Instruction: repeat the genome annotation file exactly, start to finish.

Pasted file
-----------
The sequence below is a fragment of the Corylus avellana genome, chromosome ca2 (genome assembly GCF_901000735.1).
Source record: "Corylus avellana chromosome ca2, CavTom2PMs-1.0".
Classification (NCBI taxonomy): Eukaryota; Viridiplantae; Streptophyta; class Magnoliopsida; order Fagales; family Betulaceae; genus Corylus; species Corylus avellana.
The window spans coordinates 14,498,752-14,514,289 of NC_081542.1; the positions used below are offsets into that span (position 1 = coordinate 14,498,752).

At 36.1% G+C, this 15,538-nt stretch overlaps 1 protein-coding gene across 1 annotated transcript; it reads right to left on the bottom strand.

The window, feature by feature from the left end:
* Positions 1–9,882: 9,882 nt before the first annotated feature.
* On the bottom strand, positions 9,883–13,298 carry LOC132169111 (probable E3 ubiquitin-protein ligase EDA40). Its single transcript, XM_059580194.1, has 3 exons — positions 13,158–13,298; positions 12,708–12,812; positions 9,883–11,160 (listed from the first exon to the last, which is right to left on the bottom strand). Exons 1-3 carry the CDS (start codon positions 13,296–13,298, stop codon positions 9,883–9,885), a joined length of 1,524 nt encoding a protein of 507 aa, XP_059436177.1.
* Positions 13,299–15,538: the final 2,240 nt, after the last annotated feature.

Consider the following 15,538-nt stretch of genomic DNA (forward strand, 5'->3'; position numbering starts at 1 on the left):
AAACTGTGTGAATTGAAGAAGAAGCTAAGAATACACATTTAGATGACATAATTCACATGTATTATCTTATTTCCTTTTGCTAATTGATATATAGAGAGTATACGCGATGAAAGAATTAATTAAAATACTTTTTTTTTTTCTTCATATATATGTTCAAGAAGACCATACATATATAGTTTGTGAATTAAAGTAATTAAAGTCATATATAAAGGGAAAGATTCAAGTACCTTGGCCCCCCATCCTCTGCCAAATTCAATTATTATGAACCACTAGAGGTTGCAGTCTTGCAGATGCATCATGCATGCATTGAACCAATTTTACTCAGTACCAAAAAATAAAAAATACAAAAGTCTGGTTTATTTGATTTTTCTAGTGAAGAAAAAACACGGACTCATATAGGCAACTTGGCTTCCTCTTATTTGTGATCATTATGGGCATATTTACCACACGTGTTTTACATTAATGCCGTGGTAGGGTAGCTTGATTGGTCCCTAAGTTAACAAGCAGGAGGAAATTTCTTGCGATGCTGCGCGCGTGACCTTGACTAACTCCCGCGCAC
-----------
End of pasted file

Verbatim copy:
The sequence below is a fragment of the Corylus avellana genome, chromosome ca2 (genome assembly GCF_901000735.1).
Source record: "Corylus avellana chromosome ca2, CavTom2PMs-1.0".
Classification (NCBI taxonomy): Eukaryota; Viridiplantae; Streptophyta; class Magnoliopsida; order Fagales; family Betulaceae; genus Corylus; species Corylus avellana.
The window spans coordinates 14,498,752-14,514,289 of NC_081542.1; the positions used below are offsets into that span (position 1 = coordinate 14,498,752).

At 36.1% G+C, this 15,538-nt stretch overlaps 1 protein-coding gene across 1 annotated transcript; it reads right to left on the bottom strand.

The window, feature by feature from the left end:
* Positions 1–9,882: 9,882 nt before the first annotated feature.
* On the bottom strand, positions 9,883–13,298 carry LOC132169111 (probable E3 ubiquitin-protein ligase EDA40). Its single transcript, XM_059580194.1, has 3 exons — positions 13,158–13,298; positions 12,708–12,812; positions 9,883–11,160 (listed from the first exon to the last, which is right to left on the bottom strand). Exons 1-3 carry the CDS (start codon positions 13,296–13,298, stop codon positions 9,883–9,885), a joined length of 1,524 nt encoding a protein of 507 aa, XP_059436177.1.
* Positions 13,299–15,538: the final 2,240 nt, after the last annotated feature.

Consider the following 15,538-nt stretch of genomic DNA (forward strand, 5'->3'; position numbering starts at 1 on the left):
AAACTGTGTGAATTGAAGAAGAAGCTAAGAATACACATTTAGATGACATAATTCACATGTATTATCTTATTTCCTTTTGCTAATTGATATATAGAGAGTATACGCGATGAAAGAATTAATTAAAATACTTTTTTTTTTTCTTCATATATATGTTCAAGAAGACCATACATATATAGTTTGTGAATTAAAGTAATTAAAGTCATATATAAAGGGAAAGATTCAAGTACCTTGGCCCCCCATCCTCTGCCAAATTCAATTATTATGAACCACTAGAGGTTGCAGTCTTGCAGATGCATCATGCATGCATTGAACCAATTTTACTCAGTACCAAAAAATAAAAAATACAAAAGTCTGGTTTATTTGATTTTTCTAGTGAAGAAAAAACACGGACTCATATAGGCAACTTGGCTTCCTCTTATTTGTGATCATTATGGGCATATTTACCACACGTGTTTTACATTAATGCCGTGGTAGGGTAGCTTGATTGGTCCCTAAGTTAACAAGCAGGAGGAAATTTCTTGCGATGCTGCGCGCGTGACCTTGACTAACTCCCGCGCAC